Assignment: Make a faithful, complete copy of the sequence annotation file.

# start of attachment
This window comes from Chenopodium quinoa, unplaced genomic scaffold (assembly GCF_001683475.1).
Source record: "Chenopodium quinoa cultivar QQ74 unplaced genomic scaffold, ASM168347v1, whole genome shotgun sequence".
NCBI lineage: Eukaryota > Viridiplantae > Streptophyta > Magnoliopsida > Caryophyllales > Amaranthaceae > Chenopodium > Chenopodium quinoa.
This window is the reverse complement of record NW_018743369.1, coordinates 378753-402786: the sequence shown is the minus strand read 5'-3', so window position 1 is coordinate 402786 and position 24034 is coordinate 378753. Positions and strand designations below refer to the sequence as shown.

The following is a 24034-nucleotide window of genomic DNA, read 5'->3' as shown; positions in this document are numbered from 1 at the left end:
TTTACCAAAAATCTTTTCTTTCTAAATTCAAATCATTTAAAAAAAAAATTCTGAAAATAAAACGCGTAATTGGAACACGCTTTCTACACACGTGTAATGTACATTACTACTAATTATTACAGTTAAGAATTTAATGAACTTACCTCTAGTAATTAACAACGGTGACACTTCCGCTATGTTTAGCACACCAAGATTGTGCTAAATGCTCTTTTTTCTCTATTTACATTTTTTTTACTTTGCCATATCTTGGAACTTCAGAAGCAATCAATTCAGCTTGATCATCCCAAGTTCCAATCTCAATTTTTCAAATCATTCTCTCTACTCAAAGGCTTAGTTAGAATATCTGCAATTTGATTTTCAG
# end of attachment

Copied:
This window comes from Chenopodium quinoa, unplaced genomic scaffold (assembly GCF_001683475.1).
Source record: "Chenopodium quinoa cultivar QQ74 unplaced genomic scaffold, ASM168347v1, whole genome shotgun sequence".
NCBI lineage: Eukaryota > Viridiplantae > Streptophyta > Magnoliopsida > Caryophyllales > Amaranthaceae > Chenopodium > Chenopodium quinoa.
This window is the reverse complement of record NW_018743369.1, coordinates 378753-402786: the sequence shown is the minus strand read 5'-3', so window position 1 is coordinate 402786 and position 24034 is coordinate 378753. Positions and strand designations below refer to the sequence as shown.

The following is a 24034-nucleotide window of genomic DNA, read 5'->3' as shown; positions in this document are numbered from 1 at the left end:
TTTACCAAAAATCTTTTCTTTCTAAATTCAAATCATTTAAAAAAAAAATTCTGAAAATAAAACGCGTAATTGGAACACGCTTTCTACACACGTGTAATGTACATTACTACTAATTATTACAGTTAAGAATTTAATGAACTTACCTCTAGTAATTAACAACGGTGACACTTCCGCTATGTTTAGCACACCAAGATTGTGCTAAATGCTCTTTTTTCTCTATTTACATTTTTTTTACTTTGCCATATCTTGGAACTTCAGAAGCAATCAATTCAGCTTGATCATCCCAAGTTCCAATCTCAATTTTTCAAATCATTCTCTCTACTCAAAGGCTTAGTTAGAATATCTGCAATTTGATTTTCAG